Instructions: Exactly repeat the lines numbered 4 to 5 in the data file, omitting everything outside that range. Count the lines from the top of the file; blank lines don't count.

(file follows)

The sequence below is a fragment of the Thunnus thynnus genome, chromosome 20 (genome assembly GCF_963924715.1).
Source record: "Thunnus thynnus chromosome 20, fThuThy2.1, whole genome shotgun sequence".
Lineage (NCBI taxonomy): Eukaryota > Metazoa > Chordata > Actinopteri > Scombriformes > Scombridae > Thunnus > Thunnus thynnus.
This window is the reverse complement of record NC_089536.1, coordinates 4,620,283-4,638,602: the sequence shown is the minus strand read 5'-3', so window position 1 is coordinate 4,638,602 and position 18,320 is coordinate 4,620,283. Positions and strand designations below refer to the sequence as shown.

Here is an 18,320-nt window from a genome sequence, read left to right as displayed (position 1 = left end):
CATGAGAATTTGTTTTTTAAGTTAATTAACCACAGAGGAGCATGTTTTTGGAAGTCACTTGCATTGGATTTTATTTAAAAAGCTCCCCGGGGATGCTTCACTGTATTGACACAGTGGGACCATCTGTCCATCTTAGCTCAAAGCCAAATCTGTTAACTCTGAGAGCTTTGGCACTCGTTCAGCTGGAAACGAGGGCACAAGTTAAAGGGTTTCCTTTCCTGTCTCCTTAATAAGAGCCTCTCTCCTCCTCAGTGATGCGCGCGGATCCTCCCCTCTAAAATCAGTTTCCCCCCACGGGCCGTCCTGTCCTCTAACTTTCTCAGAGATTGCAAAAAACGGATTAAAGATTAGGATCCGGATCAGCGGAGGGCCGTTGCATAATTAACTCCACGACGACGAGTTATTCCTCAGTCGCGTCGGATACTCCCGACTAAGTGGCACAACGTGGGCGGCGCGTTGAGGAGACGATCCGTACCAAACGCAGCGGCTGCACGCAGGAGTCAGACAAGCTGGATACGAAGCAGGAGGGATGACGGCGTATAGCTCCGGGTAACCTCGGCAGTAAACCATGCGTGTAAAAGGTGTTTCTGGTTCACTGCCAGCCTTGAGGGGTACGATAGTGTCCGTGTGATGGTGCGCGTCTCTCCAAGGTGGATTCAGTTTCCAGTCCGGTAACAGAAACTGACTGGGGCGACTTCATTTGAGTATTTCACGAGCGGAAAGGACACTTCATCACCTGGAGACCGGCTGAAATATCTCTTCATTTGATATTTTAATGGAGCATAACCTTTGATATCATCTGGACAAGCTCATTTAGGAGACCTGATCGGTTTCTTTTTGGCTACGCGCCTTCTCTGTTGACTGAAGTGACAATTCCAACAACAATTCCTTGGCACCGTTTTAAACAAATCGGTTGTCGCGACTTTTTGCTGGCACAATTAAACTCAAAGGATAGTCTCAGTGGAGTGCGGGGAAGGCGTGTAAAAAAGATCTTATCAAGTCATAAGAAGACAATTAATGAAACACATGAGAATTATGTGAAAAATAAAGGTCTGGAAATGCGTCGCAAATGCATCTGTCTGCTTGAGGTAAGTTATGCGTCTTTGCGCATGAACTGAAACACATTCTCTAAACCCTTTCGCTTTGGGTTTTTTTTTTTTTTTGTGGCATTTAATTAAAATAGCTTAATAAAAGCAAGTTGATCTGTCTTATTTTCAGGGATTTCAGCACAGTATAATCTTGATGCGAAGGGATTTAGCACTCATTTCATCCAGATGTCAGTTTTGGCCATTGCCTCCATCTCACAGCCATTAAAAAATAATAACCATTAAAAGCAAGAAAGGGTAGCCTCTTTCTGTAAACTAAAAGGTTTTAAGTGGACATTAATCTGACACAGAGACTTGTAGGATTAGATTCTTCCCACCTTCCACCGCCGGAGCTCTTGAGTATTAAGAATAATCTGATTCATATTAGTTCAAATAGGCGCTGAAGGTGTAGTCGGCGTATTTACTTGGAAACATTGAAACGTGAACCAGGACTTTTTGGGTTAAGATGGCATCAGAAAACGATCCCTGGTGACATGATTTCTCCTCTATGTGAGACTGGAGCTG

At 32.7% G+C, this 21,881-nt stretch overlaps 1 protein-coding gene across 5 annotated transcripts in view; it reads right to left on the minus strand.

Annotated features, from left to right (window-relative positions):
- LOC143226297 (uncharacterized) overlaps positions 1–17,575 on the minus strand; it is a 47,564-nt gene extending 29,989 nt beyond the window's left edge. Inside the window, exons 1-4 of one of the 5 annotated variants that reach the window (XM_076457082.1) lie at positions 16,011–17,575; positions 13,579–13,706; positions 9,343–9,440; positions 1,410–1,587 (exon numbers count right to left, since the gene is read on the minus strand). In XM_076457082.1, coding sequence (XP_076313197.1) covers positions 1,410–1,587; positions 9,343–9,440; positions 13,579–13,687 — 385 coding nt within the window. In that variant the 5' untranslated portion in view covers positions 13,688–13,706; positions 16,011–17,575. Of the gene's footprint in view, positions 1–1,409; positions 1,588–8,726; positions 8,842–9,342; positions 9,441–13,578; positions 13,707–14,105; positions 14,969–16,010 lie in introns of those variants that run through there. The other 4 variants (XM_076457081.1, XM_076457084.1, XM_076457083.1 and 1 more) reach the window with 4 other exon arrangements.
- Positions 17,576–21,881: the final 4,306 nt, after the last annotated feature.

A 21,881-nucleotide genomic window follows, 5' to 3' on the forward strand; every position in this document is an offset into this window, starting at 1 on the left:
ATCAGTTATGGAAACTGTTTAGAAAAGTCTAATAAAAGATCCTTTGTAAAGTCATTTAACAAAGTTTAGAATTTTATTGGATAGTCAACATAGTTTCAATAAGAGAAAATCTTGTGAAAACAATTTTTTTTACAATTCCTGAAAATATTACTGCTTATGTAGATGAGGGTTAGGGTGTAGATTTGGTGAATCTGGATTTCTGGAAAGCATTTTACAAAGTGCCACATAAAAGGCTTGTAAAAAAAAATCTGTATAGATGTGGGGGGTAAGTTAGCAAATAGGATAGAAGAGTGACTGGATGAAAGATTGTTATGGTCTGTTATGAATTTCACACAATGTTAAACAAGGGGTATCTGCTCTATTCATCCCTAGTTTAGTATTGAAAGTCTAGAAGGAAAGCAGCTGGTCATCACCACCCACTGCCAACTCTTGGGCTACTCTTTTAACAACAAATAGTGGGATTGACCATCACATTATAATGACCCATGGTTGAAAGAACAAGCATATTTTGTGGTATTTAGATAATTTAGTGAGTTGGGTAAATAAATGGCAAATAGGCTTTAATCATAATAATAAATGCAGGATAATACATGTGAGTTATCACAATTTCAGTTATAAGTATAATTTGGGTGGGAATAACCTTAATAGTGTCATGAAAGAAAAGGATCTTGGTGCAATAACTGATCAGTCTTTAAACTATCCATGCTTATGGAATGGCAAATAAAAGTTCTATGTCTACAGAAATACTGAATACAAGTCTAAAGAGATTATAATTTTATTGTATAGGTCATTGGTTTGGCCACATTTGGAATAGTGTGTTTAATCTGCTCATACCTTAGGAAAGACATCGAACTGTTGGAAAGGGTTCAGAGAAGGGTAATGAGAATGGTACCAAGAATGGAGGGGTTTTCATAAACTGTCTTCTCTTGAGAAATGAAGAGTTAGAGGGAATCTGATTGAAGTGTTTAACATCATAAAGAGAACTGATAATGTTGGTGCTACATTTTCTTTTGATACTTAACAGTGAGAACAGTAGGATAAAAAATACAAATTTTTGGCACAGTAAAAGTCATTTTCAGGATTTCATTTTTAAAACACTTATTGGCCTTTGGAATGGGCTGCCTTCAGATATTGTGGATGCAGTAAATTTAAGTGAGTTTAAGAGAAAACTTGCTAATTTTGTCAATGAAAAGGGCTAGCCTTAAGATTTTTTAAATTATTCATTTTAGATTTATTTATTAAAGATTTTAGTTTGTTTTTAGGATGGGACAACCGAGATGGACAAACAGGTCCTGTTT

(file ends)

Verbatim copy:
This window is the reverse complement of record NC_089536.1, coordinates 4,620,283-4,638,602: the sequence shown is the minus strand read 5'-3', so window position 1 is coordinate 4,638,602 and position 18,320 is coordinate 4,620,283. Positions and strand designations below refer to the sequence as shown.

Here is an 18,320-nt window from a genome sequence, read left to right as displayed (position 1 = left end):